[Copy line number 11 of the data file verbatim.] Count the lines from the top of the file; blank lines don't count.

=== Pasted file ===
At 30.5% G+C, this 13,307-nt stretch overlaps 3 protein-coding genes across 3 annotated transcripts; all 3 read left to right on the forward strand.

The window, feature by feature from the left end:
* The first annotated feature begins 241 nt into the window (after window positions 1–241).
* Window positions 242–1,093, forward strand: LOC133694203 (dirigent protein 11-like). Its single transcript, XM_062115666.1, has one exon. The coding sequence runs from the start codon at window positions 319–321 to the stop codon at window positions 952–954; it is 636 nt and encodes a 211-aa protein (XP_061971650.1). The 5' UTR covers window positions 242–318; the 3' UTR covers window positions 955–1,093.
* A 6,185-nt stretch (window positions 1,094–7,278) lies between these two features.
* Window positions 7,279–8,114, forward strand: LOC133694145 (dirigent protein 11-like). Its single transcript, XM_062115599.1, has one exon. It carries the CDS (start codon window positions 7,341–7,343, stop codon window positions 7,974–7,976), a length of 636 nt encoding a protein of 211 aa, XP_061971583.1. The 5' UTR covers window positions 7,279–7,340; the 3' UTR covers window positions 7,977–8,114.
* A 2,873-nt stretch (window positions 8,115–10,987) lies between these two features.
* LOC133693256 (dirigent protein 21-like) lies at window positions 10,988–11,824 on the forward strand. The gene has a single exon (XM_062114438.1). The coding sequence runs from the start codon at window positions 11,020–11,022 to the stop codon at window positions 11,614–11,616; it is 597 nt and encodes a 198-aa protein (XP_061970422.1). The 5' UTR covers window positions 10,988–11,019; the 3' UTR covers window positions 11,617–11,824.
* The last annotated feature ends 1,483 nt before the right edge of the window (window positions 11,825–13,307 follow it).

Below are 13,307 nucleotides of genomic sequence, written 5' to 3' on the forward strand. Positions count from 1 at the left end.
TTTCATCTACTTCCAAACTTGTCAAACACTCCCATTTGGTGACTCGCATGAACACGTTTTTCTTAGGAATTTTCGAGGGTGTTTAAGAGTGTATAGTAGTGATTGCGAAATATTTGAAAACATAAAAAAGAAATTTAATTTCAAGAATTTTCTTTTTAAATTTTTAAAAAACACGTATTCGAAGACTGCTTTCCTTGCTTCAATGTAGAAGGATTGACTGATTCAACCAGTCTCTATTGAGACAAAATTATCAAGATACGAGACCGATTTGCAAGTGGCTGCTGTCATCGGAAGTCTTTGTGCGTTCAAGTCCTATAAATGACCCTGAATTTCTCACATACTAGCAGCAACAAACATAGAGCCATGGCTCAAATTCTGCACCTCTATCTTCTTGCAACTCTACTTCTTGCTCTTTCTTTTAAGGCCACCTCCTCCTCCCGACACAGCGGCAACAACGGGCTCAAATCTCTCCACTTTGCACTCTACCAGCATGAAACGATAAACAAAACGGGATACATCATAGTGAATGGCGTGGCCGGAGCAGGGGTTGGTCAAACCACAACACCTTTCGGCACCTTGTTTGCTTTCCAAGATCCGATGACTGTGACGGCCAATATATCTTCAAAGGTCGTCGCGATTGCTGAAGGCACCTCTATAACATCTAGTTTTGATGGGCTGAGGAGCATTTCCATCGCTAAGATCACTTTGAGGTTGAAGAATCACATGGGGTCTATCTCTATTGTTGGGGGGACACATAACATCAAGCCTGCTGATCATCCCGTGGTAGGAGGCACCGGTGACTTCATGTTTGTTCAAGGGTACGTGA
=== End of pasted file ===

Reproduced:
TTTCATCTACTTCCAAACTTGTCAAACACTCCCATTTGGTGACTCGCATGAACACGTTTTTCTTAGGAATTTTCGAGGGTGTTTAAGAGTGTATAGTAGTGATTGCGAAATATTTGAAAACATAAAAAAGAAATTTAATTTCAAGAATTTTCTTTTTAAATTTTTAAAAAACACGTATTCGAAGACTGCTTTCCTTGCTTCAATGTAGAAGGATTGACTGATTCAACCAGTCTCTATTGAGACAAAATTATCAAGATACGAGACCGATTTGCAAGTGGCTGCTGTCATCGGAAGTCTTTGTGCGTTCAAGTCCTATAAATGACCCTGAATTTCTCACATACTAGCAGCAACAAACATAGAGCCATGGCTCAAATTCTGCACCTCTATCTTCTTGCAACTCTACTTCTTGCTCTTTCTTTTAAGGCCACCTCCTCCTCCCGACACAGCGGCAACAACGGGCTCAAATCTCTCCACTTTGCACTCTACCAGCATGAAACGATAAACAAAACGGGATACATCATAGTGAATGGCGTGGCCGGAGCAGGGGTTGGTCAAACCACAACACCTTTCGGCACCTTGTTTGCTTTCCAAGATCCGATGACTGTGACGGCCAATATATCTTCAAAGGTCGTCGCGATTGCTGAAGGCACCTCTATAACATCTAGTTTTGATGGGCTGAGGAGCATTTCCATCGCTAAGATCACTTTGAGGTTGAAGAATCACATGGGGTCTATCTCTATTGTTGGGGGGACACATAACATCAAGCCTGCTGATCATCCCGTGGTAGGAGGCACCGGTGACTTCATGTTTGTTCAAGGGTACGTGA